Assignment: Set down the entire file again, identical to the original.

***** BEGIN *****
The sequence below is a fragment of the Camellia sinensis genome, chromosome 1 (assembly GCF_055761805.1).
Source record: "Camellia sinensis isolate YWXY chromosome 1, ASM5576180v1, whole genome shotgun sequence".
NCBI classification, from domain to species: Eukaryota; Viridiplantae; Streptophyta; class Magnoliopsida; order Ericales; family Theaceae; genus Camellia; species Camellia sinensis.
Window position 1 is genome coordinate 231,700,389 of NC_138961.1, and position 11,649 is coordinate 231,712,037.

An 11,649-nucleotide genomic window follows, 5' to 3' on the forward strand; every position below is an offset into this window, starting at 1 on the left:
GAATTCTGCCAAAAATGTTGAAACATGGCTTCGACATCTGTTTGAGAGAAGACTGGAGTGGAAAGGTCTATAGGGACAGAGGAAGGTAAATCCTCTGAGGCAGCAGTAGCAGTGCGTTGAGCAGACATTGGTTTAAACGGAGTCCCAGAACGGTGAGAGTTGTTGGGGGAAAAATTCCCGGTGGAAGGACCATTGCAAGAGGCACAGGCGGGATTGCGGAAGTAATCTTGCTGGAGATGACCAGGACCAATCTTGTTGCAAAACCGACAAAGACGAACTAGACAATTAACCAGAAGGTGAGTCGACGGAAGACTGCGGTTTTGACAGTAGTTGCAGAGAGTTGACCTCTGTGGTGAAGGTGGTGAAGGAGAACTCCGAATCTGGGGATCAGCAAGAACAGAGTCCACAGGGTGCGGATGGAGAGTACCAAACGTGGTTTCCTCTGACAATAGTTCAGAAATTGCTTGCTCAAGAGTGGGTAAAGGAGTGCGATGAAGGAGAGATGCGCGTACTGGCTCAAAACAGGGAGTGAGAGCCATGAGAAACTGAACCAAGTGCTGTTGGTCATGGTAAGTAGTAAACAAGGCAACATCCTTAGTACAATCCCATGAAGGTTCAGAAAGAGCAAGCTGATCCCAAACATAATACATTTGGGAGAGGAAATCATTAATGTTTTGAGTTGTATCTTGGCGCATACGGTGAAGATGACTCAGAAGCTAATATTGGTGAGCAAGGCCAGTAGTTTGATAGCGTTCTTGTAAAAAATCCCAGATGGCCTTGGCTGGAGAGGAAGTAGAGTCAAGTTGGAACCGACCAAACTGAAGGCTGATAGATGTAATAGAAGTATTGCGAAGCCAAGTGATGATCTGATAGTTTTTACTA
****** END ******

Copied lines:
The sequence below is a fragment of the Camellia sinensis genome, chromosome 1 (assembly GCF_055761805.1).
Source record: "Camellia sinensis isolate YWXY chromosome 1, ASM5576180v1, whole genome shotgun sequence".
NCBI classification, from domain to species: Eukaryota; Viridiplantae; Streptophyta; class Magnoliopsida; order Ericales; family Theaceae; genus Camellia; species Camellia sinensis.
Window position 1 is genome coordinate 231,700,389 of NC_138961.1, and position 11,649 is coordinate 231,712,037.

An 11,649-nucleotide genomic window follows, 5' to 3' on the forward strand; every position below is an offset into this window, starting at 1 on the left:
GAATTCTGCCAAAAATGTTGAAACATGGCTTCGACATCTGTTTGAGAGAAGACTGGAGTGGAAAGGTCTATAGGGACAGAGGAAGGTAAATCCTCTGAGGCAGCAGTAGCAGTGCGTTGAGCAGACATTGGTTTAAACGGAGTCCCAGAACGGTGAGAGTTGTTGGGGGAAAAATTCCCGGTGGAAGGACCATTGCAAGAGGCACAGGCGGGATTGCGGAAGTAATCTTGCTGGAGATGACCAGGACCAATCTTGTTGCAAAACCGACAAAGACGAACTAGACAATTAACCAGAAGGTGAGTCGACGGAAGACTGCGGTTTTGACAGTAGTTGCAGAGAGTTGACCTCTGTGGTGAAGGTGGTGAAGGAGAACTCCGAATCTGGGGATCAGCAAGAACAGAGTCCACAGGGTGCGGATGGAGAGTACCAAACGTGGTTTCCTCTGACAATAGTTCAGAAATTGCTTGCTCAAGAGTGGGTAAAGGAGTGCGATGAAGGAGAGATGCGCGTACTGGCTCAAAACAGGGAGTGAGAGCCATGAGAAACTGAACCAAGTGCTGTTGGTCATGGTAAGTAGTAAACAAGGCAACATCCTTAGTACAATCCCATGAAGGTTCAGAAAGAGCAAGCTGATCCCAAACATAATACATTTGGGAGAGGAAATCATTAATGTTTTGAGTTGTATCTTGGCGCATACGGTGAAGATGACTCAGAAGCTAATATTGGTGAGCAAGGCCAGTAGTTTGATAGCGTTCTTGTAAAAAATCCCAGATGGCCTTGGCTGGAGAGGAAGTAGAGTCAAGTTGGAACCGACCAAACTGAAGGCTGATAGATGTAATAGAAGTATTGCGAAGCCAAGTGATGATCTGATAGTTTTTACTA